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Choosing a graduate advisor/project

  1. Apr 8, 2015 #1
    I am at the point where I have to make a decision for which lab I will join in graduate school very quickly. The thing that scares me, however, is becoming too "specialized" in my decision to be qualified to do research in anything else. Is this the case for graduate school? Once I'm a postdoc researcher, will I be able to explore other labs?
  2. jcsd
  3. Apr 8, 2015 #2

    Randy Beikmann

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    I got my Ph.D. in mechanical engineering, specializing in noise and vibration, with my research on vibration of automotive belt drives. I didn't do a postdoc, so I can't say if your research topic would restrict the postdoc excessively.
    But I will say that every topic you'd do research on, that can be finished in a reasonable time, will be narrow. There just aren't many "general" topics that haven't been thoroughly treated. In industry, it seems pretty common to move to other topics than in your dissertation. Learning how to research is just as important as the research itself.
  4. Apr 8, 2015 #3
    That makes sense.

    I'm also going for the PhD in mechanical engineering. I will be working on multiscale modeling in solid mechanics. I was wondering if I decided to do a postdoc in some other sort of material science related subject if I would be under qualified or too specialized. But you're right, learning how to research is the main importance.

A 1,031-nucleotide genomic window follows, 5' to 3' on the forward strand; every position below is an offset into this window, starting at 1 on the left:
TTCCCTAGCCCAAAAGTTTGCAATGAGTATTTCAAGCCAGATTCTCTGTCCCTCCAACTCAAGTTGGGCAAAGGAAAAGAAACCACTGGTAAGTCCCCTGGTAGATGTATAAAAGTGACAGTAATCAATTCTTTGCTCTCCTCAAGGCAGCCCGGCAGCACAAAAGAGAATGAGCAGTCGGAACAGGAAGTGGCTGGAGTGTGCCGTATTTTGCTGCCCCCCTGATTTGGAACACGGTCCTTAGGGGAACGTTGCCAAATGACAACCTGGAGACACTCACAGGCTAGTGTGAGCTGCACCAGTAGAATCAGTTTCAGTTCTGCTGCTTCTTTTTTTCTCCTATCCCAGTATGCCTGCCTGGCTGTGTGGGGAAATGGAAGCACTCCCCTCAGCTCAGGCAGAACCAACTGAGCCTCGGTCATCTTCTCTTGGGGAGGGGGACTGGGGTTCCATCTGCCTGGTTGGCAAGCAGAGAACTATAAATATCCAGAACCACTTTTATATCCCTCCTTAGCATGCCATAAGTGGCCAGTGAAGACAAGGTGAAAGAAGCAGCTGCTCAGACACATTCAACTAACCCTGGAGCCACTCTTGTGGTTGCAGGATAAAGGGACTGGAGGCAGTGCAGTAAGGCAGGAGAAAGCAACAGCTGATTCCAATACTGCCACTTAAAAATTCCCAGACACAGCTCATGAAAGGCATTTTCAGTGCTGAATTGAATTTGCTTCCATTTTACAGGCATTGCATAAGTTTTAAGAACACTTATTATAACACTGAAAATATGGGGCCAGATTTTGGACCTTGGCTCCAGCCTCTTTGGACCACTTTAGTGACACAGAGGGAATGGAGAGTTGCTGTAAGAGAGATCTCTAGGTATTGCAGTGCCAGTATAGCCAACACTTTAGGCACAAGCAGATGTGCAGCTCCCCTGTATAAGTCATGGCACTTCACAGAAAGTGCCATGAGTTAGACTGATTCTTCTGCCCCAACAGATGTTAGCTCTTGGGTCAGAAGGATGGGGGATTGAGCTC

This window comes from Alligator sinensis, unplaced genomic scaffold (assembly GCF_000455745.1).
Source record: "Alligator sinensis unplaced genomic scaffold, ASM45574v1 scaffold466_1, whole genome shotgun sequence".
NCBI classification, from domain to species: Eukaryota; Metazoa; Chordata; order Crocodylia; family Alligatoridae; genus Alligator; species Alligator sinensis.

5. Apr 9, 2015 #4

    Andy Resnick

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    This says it all:
  6. Apr 9, 2015 #5
    Have you talked with grad students from the various labs for their views on the issues you might have? Our have some of your classmates already done this and have this information for you. Check it out.
  7. Apr 9, 2015 #6

    Randy Beikmann

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    What gleem says is gold. Interview potential advisors, and other grad students. Just remember when you get opinions that not all students have the same wants, so you might like a certain advisor better (or not) than someone else does.
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